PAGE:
In the past two weeks, the percentage of the state experiencing extreme drought conditions shot from 28 percent up to a vertigo-inducing 63 percent, according to the U.S. Drought Monitor. Snowpack in the Sierra Nevada Mountains is at a perilously low 17 percent of its usual level this time of year [as seen above]. Since as much as 65 percent of Cali’s water comes from this virtual water cooler, and much of that goes toward the state’s multibillion-dollar agricultural industry, the effects of a catastrophic water shortage may be widely felt in the year to come.
Though droughts are not uncommon in the region’s Mediterranean climate, the pattern of the past few years points to a slow-mo climate crisis crashing into the West Coast. 2013 was California’s driest year on record, with about two thirds of the state experiencing severe water shortage and fire danger.
Christopher C. Burt details the agricultural impacts:
A major drought in California would have nation-wide implications.
California is the number one state in cash farm receipts with 11.3 percent of the U.S. total. The state accounts for 15 percent of national receipts for crops and 7.1 percent of the U.S. revenue for livestock and livestock products. California’s agricultural abundance includes more than 400 commodities. The state produces nearly half of U.S.-grown fruits, nuts and vegetables. Across the nation, U.S. consumers regularly purchase several crops produced solely in California. The state is also the nation’s largest agricultural exporter.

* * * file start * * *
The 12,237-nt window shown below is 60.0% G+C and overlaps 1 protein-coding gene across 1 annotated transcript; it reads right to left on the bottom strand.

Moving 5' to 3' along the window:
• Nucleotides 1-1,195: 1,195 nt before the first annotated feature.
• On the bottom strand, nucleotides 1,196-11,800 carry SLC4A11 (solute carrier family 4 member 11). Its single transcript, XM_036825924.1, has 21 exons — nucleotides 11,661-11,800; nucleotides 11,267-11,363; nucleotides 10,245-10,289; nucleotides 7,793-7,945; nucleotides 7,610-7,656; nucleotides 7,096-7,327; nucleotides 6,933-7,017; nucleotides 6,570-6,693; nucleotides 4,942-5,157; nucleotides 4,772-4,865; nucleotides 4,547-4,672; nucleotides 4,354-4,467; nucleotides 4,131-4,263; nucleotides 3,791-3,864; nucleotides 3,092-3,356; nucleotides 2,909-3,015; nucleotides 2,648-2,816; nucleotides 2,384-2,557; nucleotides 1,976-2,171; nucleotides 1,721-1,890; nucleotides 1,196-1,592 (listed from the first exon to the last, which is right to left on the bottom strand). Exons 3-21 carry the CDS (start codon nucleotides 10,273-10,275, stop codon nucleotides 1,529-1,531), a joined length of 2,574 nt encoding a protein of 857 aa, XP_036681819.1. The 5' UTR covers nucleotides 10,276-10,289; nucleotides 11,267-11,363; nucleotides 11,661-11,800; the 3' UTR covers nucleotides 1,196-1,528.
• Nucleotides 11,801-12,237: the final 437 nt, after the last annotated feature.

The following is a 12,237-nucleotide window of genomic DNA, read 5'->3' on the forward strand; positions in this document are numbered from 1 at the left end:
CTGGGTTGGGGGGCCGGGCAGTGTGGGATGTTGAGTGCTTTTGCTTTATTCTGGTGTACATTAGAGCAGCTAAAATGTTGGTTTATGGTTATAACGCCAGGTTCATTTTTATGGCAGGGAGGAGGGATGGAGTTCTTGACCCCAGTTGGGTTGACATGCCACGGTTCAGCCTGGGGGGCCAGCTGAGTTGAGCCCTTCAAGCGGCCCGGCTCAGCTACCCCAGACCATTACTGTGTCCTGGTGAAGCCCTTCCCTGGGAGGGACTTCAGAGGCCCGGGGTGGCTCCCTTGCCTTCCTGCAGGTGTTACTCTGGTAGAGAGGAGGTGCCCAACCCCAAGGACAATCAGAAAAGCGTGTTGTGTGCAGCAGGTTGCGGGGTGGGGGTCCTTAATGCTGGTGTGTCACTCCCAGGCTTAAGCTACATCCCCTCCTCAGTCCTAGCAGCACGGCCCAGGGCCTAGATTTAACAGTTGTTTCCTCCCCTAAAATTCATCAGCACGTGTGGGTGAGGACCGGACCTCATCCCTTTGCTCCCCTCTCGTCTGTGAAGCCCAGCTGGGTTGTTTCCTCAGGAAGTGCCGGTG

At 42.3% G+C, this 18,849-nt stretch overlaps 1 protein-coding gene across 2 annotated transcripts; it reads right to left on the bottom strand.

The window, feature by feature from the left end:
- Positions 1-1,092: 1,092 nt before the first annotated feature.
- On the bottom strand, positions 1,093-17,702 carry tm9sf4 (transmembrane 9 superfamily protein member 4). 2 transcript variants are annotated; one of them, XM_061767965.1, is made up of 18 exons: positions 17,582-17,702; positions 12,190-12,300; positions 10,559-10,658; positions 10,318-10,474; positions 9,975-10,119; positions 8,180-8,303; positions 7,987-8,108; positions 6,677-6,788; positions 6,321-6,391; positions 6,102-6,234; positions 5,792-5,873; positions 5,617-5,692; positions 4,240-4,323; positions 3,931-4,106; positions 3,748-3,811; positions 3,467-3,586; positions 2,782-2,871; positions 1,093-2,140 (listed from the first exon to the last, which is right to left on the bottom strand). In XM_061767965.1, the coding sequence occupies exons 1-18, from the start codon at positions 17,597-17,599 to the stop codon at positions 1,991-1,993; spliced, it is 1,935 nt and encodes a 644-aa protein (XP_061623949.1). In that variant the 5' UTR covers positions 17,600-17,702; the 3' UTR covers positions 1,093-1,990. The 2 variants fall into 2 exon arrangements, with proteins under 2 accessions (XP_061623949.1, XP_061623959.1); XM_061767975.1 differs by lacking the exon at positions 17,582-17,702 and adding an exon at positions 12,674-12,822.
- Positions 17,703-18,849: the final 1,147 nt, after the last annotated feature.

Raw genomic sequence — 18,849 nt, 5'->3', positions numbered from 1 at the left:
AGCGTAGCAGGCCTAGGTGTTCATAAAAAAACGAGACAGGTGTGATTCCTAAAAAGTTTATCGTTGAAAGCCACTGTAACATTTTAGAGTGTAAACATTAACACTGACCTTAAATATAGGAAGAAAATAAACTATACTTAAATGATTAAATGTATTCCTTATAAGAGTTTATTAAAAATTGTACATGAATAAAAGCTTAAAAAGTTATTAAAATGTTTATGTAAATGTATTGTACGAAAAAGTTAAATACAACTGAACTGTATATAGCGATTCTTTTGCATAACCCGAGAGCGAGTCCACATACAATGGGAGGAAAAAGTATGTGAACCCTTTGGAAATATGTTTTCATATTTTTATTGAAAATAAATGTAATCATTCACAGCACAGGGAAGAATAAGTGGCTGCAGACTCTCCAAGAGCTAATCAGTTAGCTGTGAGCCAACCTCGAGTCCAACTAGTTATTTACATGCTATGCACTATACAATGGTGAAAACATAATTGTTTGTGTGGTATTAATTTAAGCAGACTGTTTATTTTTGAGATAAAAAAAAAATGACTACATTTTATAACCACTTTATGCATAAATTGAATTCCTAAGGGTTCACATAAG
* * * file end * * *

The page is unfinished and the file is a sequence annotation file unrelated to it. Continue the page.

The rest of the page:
Chris Mooney examines the region’s fire potential:
Hotter, drier conditions favor wildfires. Indeed, California has already seen several significant fires since the October 31 end of the traditional fire season, including December’s Big Sur fire and the ongoing Colby Fire in the Los Angeles area. That’s a bad sign. So is the fact that in just the first 11 days of January, the state saw 154 fires that burned 598 acres. That’s way above the five-year average for this time of year.
For California, seven of the 10 largest fires in state history have occurred since the year 2000. And if these dry conditions persist throughout 2014, another new fire may be added to that list.
And the future looks drier and drier:
Over the longer term, climate projections suggest that this [drought] risk will continue or increase. According to the draft National Climate Assessment, the US Southwest—which includes California and five other states—can expect less precipitation, hotter temperatures, and drier soils in the future, meaning that by 2060, there could be as much as a 35-percent increase in water demand. Along with that comes a 25- to 50-percent increased risk of water shortages.